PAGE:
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Anyone familiar with the recent popularity of Swedish bands reviving the classic heavy metal and rock sounds of the late ‘70s and early ‘80s owes it to themselves to get acquainted with Bullet. Not quite as cut-throat and speed happy as Enforcer, Wolf, or Steelwing, though also not quite as retro as Witchcraft or Graveyard, Bullet have been committed to the cause of drinking beer, banging heads, and (according to their press release) killing grunge since 2001. They haven’t attracted the same attention as those aforementioned Swedish peers, yet their music doesn’t fall behind by comparison, tending to stay on the inspiring side of solid more than often than it slips over into copycat worship.
Surely the defining feature of the band must be vocalist Hell Hofer, whose knickers-in-a-twist shrillness strikes a precarious balance between being the driving force of the music and a comedic presence. There are a few moments where he gargles the microphone a little too heartily (see the opening of ‘Crossfire’), but for the most part his energy is a big plus for a mostly mid-paced bunch of rockers. Despite the band’s promise that the title track of Storm of Blades was intended to be “the toughest Bullet song ever”, much of the material on the album would fit just as well into a stadium rock setlist as it would a heavy metal one. The stomping, chord-based riffage of ‘Tornado’ and ‘Hammer Down’ makes a stark contrast with the pacier likes of ‘It’s On’ and ‘Run With the Hunted’, keeping the album upbeat through most of its length, never letting one particular style become tedious.
There are not any obviously naff cuts on the album, as one would hope for a sub-40 minute effort, although one does get the same kind of sinking feeling as Running Wild have been known to inspire as the raw aggression of the title track and earworm melodies of ‘Riding High’ devolve into the steadier beat of ‘Tornado’ and Hofer’s screeching voice. Whether it be personal taste or the overall effect of the styles, I put myself firmly in support of the speedier material, where the hearty riffing causes excitement to escalate along with a few nice leads from Hampus Klang and Alexander Lyrbo. The greatest instances of this go to the gutsy 'This One's for You' and 'Storm of Blades' itself, both of which contain elephant-sized doses of adrenaline. The quicker pace also suits the simplistic rhythm section, since there isn’t really the variety and chops on show to win over listeners at medium pace.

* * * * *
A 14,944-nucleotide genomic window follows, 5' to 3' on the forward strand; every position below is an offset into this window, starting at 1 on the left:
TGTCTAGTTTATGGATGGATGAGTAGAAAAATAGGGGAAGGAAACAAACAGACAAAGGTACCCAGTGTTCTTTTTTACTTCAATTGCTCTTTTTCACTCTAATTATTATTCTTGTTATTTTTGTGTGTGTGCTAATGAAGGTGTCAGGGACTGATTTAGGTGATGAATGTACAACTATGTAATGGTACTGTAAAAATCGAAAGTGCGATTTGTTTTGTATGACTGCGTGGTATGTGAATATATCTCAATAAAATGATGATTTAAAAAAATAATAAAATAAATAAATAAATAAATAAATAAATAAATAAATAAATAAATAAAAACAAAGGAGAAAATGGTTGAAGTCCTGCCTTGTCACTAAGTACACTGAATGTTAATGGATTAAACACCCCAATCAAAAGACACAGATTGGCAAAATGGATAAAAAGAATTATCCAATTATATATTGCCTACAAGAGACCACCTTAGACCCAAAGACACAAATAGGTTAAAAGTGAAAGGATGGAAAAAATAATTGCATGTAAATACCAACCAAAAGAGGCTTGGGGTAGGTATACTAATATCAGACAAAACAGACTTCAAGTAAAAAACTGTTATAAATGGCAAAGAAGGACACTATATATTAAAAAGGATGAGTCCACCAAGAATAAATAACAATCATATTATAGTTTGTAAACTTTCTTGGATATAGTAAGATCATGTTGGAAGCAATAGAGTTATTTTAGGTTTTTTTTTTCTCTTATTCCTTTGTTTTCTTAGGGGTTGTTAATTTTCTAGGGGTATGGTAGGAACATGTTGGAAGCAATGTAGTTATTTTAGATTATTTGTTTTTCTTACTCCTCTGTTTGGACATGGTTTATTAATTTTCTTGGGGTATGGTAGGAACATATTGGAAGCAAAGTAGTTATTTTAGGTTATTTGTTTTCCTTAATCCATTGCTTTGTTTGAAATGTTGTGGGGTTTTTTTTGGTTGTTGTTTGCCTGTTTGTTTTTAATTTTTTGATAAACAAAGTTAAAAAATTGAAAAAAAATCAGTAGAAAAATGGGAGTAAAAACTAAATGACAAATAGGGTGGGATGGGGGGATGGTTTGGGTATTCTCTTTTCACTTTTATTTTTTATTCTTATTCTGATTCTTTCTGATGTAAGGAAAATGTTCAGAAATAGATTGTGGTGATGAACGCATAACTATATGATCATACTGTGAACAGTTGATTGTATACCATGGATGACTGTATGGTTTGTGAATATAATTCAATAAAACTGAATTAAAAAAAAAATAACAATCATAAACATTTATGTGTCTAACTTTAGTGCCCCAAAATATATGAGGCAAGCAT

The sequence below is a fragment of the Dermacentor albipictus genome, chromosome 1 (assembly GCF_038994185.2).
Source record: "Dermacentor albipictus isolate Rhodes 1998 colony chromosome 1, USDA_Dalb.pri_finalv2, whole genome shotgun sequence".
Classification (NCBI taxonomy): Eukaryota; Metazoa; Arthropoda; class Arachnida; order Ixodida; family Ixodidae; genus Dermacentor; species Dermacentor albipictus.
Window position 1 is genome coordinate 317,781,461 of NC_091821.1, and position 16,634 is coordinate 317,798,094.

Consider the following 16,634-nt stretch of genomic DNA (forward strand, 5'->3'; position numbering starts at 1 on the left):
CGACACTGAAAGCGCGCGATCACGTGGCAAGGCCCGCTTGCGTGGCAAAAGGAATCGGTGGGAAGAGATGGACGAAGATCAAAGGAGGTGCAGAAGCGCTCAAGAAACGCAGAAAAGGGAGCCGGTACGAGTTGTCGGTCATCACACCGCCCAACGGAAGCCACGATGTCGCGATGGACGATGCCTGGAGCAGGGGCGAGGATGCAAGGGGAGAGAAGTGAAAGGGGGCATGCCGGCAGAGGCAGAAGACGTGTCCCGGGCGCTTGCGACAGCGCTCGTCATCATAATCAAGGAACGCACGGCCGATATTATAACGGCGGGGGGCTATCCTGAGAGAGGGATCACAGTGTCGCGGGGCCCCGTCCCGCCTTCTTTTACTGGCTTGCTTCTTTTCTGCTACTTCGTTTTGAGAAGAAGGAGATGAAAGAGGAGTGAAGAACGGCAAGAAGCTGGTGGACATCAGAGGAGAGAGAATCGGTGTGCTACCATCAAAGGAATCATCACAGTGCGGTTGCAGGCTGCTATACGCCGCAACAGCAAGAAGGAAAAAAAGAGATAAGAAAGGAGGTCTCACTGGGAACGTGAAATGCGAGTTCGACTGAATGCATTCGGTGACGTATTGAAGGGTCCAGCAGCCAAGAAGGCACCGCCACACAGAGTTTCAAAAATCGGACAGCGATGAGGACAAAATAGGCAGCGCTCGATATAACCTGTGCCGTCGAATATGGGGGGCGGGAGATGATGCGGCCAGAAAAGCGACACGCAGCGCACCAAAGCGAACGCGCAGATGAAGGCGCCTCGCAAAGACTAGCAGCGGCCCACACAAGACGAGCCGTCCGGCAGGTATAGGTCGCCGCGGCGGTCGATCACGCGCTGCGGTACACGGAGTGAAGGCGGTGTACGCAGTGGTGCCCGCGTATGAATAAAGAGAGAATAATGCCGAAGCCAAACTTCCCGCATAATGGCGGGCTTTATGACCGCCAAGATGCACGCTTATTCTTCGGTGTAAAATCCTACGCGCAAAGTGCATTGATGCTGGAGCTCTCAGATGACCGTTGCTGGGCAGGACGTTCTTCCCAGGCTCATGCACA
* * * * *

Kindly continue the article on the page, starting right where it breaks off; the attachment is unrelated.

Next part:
The first half of the album flies past before you know it, then the song lengths become more capacious and allow ‘Hammer Down’ and ‘Crossfire’ to breathe just a bit, which is probably to their advantage. However, everything is kept tight and controlled, without any time for deviation from the song’s basic structure or experimentation with its parts. This means that the writing leaves little room for error, of which there is fortunately none, but the simple style can appear plain and predictable. I always feel with bands that play in this throwback style that they either need to do something new or something incredible with their influences, so it’s to the credit of Bullet that they usually get away with it, including enough strong moments and adrenaline-fueled songs to make you get caught up in the excitement instead of wondering whether that last riff was from Accept or Judas Priest. That said, this doesn't fire me up quite as much as the more creative efforts from Wolf or the explosive likes of Enforcer's Death by Fire.
Bullet are not a thoroughly outstanding band, nor is Storm of Blades an exceptional album, but the Swedes do a good job so far as their aims are concerned - beers are downed, heads are banged, and (presumably) grunge is rolling in its grave. If you’re going to a heavy metal party or want that arena feel in your living room, give these guys a try.
Originally written in edited form for Metalegion magazine #2 - www.metalegion.com